Dr. Cynthia Powell, executive director of NETL’s Research and Innovation Center said, “Ale is an excellent geochemist, and her research is making a tremendous impact on our understanding of how fossil energy development can impact the environment. She is a tireless advocate for sustainable energy systems, and an inspiration to her colleagues at the laboratory and her friends in the community. It is easy to see why she was selected to receive the PECASE award.”
Dr. Hakala joined NETL in 2008 and has made contributions to research on groundwater chemistry, carbon capture and storage, and shale gas development. Her environmental geochemistry skills have greatly improved understanding of toxic and nontoxic metal mobility in ground water systems, long-term geologic storage of CO2, and safe natural gas development—important to long-term energy resource development.

Dr. Hakala serves as one of the Energy Department’s representatives on the Technical Subcommittee for the Interagency Oil and Gas Task Force. She also serves as a Science Ambassador for the National Academies of Science and Engineering, sharing her enthusiasm and dedication to her profession and encouraging others to pursue careers in the science and technological fields. In addition, Dr. Hakala mentors students and postgraduate researchers through the ORISE research associate program at NETL, and serves as an external committee member for PhD dissertation and MS thesis committees.

PECASE Awards have encouraged and accelerated American innovation to grow the economy and tackle scientific challenges. In addition to Dr. Hakala, this year’s award recipients are from the U.S. Departments of Agriculture, Commerce, Defense, Education, Energy, Health and Human Services, Interior, and Veterans Affairs; the Environmental Protection Agency; the National Aeronautics and Space Administration; the National Science Foundation; Smithsonian Institution; and the intelligence community.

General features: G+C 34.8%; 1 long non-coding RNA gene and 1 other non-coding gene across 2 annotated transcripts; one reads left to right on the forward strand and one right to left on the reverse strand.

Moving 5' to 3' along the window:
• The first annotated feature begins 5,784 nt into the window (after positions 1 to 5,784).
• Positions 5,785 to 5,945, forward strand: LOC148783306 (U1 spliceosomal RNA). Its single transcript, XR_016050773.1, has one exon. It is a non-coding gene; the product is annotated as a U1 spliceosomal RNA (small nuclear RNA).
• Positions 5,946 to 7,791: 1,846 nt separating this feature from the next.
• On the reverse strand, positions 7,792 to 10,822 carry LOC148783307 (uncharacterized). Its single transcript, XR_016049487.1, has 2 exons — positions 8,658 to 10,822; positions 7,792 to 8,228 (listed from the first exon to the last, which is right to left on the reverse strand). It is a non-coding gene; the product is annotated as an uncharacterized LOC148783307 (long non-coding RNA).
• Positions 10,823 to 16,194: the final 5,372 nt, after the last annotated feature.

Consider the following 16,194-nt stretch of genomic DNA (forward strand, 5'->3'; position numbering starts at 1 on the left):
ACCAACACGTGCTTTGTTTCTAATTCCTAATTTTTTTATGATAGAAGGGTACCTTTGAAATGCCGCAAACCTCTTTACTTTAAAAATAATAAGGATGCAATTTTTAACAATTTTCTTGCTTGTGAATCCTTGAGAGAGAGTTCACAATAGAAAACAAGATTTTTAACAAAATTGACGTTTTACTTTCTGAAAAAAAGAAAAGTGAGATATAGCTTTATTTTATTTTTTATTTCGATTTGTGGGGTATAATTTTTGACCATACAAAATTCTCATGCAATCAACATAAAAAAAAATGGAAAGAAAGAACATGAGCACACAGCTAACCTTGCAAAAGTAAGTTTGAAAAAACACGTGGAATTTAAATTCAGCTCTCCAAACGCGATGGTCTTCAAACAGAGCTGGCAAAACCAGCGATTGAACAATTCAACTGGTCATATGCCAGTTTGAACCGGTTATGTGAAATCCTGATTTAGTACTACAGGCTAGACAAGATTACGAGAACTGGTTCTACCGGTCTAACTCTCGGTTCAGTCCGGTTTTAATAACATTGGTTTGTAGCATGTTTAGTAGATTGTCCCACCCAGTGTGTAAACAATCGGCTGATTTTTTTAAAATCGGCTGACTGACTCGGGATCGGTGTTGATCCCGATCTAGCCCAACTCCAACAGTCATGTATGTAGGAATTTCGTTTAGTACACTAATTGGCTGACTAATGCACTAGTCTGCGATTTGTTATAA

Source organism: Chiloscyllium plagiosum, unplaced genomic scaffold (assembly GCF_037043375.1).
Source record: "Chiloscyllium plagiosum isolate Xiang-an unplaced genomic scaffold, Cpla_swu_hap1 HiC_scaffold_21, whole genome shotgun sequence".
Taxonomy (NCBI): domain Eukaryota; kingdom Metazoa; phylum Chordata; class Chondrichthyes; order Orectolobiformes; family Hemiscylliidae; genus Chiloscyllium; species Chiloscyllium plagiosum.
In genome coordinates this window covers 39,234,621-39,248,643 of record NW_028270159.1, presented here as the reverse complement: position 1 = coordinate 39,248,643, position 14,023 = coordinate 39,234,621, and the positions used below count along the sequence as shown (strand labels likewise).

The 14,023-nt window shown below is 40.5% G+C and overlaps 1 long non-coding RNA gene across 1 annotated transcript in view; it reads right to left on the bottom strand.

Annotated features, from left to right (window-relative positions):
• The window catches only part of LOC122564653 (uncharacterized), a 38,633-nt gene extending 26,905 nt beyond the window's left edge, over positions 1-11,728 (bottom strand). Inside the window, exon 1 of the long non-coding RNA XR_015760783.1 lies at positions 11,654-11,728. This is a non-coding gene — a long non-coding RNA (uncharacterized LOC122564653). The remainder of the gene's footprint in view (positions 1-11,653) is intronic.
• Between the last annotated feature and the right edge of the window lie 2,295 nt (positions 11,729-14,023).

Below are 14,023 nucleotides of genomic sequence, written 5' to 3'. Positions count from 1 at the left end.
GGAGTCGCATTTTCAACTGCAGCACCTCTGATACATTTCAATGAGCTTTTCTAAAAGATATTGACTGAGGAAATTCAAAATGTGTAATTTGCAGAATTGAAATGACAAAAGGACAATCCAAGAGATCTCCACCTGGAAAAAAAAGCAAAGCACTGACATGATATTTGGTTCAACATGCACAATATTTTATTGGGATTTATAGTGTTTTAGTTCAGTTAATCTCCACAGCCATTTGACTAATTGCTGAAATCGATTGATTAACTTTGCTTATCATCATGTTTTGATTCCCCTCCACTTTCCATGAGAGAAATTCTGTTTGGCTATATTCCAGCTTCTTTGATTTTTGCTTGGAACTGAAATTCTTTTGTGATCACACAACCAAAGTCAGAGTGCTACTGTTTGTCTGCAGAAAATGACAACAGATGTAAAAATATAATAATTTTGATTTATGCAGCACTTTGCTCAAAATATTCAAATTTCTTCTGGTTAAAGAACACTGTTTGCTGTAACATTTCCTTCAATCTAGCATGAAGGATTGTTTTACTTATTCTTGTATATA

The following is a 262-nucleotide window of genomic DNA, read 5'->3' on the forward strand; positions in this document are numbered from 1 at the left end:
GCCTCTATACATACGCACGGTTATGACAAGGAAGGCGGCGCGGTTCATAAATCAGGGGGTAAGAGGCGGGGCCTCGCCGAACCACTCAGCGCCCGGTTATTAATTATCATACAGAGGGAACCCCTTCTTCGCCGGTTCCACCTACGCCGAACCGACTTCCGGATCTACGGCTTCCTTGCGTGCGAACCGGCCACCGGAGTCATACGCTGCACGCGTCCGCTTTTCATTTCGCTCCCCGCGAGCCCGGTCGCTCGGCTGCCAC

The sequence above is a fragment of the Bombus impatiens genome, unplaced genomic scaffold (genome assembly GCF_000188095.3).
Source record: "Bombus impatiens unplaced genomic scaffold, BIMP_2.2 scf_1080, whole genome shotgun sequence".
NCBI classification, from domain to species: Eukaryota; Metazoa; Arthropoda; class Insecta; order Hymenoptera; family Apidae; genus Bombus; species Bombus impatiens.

NETL Research Team Wins Carnegie Science Award

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An NETL research team has been honored with a Carnegie Science Award in recognition of work supporting manufacturing and materials science.

In a collaboration with the University of Pittsburgh, NETL assembled a multi-disciplinary team tasked with developing high-performance optical sensors capable of operating in harsh environments, such as those found in fossil-fuel power generations systems including solid oxide fuel cells (SOFCs).

Western Pennsylvania relies on the coal and natural gas industry, which provides jobs and stimulates the local economy while also serving as primary energy sources for the region. However, the environments in fossil fuel–based power generation and advanced manufacturing processes can be extreme, with temperatures ranging from 800 °C to 1,600 °C and highly oxidizing, reducing, erosive, or corrosive conditions. Sensor technology is meant to monitor and maximize the efficiency of industrial and power generation processes, but it often fails under these conditions—limiting the ability of operators to optimize efficiency, minimize environmental impacts, and transition to next-generation processes.

The research team set out to develop high-performance sensors capable of withstanding the environmental factors to which previous sensor technology would succumb. Particular attention was paid to the development of sensors compatible with SOFC systems—a promising, emerging technology for electricity generation, which can be fueled by coal-derived syngas. The team demonstrated a new optical sensor technology capable of measuring temperatures and gas compositions inside an operating SOFC. This cutting-edge technology holds promise for future commercialization and industrial adoption, resulting in regional economic growth and job creation.

The Carnegie Science Awards were created by the Carnegie Science Center two decades ago to recognize and promote outstanding science and technology achievements in western Pennsylvania. The achievements of the multi-disciplinary team assembled between NETL and the University of Pittsburgh are remarkable and will benefit the region for decades to come.